A study published in the March 2005 issue of the Journal of Nutrition tested the hypothesis that since carotenoids are lipophilic (literally, fat-loving, which means they are soluble in fat, not water), consuming carotenoid-rich foods along with monounsaturated-fat-rich avocado might enhance their bio-availability.
Not only did adding avocado to a salad of carrot, lettuce and baby spinach or to salsa greatly increase study participants’ absorption of carotenoids from these foods, but the improvement in carotenoid availability occurred even when a very small amount-as little as 2 ounces-of avocado was added.
Adding avocado to salad increased absorption of alpha- carotene, beta-carotene and lutein 7.2, 15.3, and 5.1 times higher, respectively, than the average amount of these carotenoids absorbed when avocado-free salad was eaten.
Adding avocado to salsa increased lycopene and beta- carotene absorption 4.4 and 2.6 times higher, respectively, than the average amount of these nutrients absorbed from avocado-free salsa. Since avocados contain a large variety of nutrients including vitamins, minerals, as well as heart-healthy monounsaturated fat, eating a little avocado along with carotenoid-rich vegetables and fruits is an excellent way to improve your body’s ability to absorb carotenoids while also receiving other nutritional-and taste-benefits.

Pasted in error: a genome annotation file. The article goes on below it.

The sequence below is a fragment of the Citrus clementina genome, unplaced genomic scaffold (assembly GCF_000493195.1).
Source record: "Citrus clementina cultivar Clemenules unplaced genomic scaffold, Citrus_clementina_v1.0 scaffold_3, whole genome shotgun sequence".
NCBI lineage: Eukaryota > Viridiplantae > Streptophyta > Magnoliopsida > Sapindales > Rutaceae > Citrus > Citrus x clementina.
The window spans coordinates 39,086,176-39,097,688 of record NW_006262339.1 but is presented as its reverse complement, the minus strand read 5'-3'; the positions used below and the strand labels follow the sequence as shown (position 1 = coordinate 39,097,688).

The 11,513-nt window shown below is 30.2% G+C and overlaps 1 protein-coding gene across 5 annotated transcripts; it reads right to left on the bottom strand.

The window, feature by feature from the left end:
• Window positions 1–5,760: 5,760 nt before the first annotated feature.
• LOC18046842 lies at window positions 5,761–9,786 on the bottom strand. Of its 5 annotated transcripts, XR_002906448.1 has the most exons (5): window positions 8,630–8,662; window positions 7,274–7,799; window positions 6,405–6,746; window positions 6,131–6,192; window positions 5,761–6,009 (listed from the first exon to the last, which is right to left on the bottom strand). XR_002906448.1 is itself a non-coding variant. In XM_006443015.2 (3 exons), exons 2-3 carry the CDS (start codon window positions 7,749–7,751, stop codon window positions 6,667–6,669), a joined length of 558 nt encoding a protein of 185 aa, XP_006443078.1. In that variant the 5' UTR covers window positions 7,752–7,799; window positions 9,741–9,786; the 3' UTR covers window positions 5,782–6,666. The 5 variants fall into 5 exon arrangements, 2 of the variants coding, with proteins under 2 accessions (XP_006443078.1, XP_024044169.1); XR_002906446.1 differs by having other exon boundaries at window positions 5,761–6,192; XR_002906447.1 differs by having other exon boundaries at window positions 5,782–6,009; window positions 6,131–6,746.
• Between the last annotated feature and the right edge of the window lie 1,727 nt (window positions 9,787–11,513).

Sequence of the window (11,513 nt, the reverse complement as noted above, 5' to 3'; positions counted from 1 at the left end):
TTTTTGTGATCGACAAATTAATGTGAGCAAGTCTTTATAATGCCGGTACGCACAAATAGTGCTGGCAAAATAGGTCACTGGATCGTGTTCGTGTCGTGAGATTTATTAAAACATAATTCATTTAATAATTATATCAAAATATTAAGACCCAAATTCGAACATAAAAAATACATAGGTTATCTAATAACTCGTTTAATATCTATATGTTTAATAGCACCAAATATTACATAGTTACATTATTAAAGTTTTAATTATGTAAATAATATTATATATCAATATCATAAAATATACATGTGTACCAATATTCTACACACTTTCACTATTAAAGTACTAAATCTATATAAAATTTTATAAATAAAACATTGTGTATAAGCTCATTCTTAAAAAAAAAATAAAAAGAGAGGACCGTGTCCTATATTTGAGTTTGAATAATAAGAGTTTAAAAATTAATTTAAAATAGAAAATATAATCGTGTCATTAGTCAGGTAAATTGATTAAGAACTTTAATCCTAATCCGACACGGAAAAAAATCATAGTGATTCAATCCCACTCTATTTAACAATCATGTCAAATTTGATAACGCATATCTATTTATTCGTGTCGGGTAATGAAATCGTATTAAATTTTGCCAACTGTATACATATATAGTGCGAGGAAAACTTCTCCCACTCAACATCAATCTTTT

Avocado Phytonutrients Combat Oral Cancer
Oral cancer is even more likely to result in death than breast, skin, or cervical cancer, with a mortality rate of about 50% due to late detection, according to Great Britain’s Mouth Cancer Foundation. Avocados may offer a delicious dietary strategy for the prevention of oral cancer. Phytonutrients in Hass avocados, the most readily available of the more than 500 varieties of avocados grown worldwide, target multiple signaling pathways, increasing the amount of free radicals (reactive oxygen species) within pre-cancerous and cancerous human oral cell lines, that leads to their death, but cause no harm to normal cells. ? Semin Cancer Biol. 2007 May 17. Earlier research by UCLA scientists also indicates that Hass avocados may inhibit the growth of prostate cancer as well. When analyzed, Hass avocados were found to contain the highest content of lutein among commonly eaten fruits as well as measurable amounts of related carotenoids (zeaxanthin, alpha-carotene, and beta-carotene). Lutein accounted for 70% of the measured carotenoids, and the avocado also contained significant quantities of vitamin E. J Nutr Biochem. 2005 Jan;16(1):23-30.
Avocados are a good source of vitamin K, dietary fiber, vitamin B6, vitamin C, folate and copper. Avocados are also a good source of potassium: they are higher in potassium than a medium banana.
Although they are fruits, avocados have a high fat content of between 71 to 88% of their total calories – about 20 times the average for other fruits. A typical avocado contains 30 grams of fat, but 20 of these fat grams are health-promoting monounsaturated fats, especially oleic acid.